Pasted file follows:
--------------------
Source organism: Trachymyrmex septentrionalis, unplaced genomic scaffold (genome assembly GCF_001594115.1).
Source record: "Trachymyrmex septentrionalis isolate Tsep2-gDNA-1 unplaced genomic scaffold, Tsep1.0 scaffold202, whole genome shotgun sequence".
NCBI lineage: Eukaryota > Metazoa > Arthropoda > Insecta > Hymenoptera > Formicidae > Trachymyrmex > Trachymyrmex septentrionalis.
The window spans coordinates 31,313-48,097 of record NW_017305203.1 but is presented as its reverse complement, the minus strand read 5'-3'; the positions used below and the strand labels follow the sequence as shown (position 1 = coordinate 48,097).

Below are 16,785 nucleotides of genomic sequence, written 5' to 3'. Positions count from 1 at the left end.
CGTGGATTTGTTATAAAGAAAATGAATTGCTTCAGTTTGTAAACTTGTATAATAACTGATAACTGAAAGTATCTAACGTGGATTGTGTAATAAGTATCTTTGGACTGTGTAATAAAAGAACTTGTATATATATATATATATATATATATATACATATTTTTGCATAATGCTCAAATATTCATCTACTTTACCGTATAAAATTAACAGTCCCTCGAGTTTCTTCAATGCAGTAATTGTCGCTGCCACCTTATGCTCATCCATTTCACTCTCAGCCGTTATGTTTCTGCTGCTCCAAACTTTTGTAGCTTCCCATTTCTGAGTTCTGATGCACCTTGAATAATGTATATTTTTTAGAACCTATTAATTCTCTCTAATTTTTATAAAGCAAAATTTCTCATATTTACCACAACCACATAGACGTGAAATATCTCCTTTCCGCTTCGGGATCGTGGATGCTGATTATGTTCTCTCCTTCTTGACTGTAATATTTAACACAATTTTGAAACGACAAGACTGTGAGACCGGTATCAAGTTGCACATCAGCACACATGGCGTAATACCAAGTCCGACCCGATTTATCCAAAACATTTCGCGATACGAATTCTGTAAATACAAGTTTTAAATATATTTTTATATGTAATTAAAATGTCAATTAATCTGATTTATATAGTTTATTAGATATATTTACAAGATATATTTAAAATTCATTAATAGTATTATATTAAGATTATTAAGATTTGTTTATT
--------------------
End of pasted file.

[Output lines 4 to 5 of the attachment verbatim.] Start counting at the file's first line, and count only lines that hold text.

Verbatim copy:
The window spans coordinates 31,313-48,097 of record NW_017305203.1 but is presented as its reverse complement, the minus strand read 5'-3'; the positions used below and the strand labels follow the sequence as shown (position 1 = coordinate 48,097).

Below are 16,785 nucleotides of genomic sequence, written 5' to 3'. Positions count from 1 at the left end.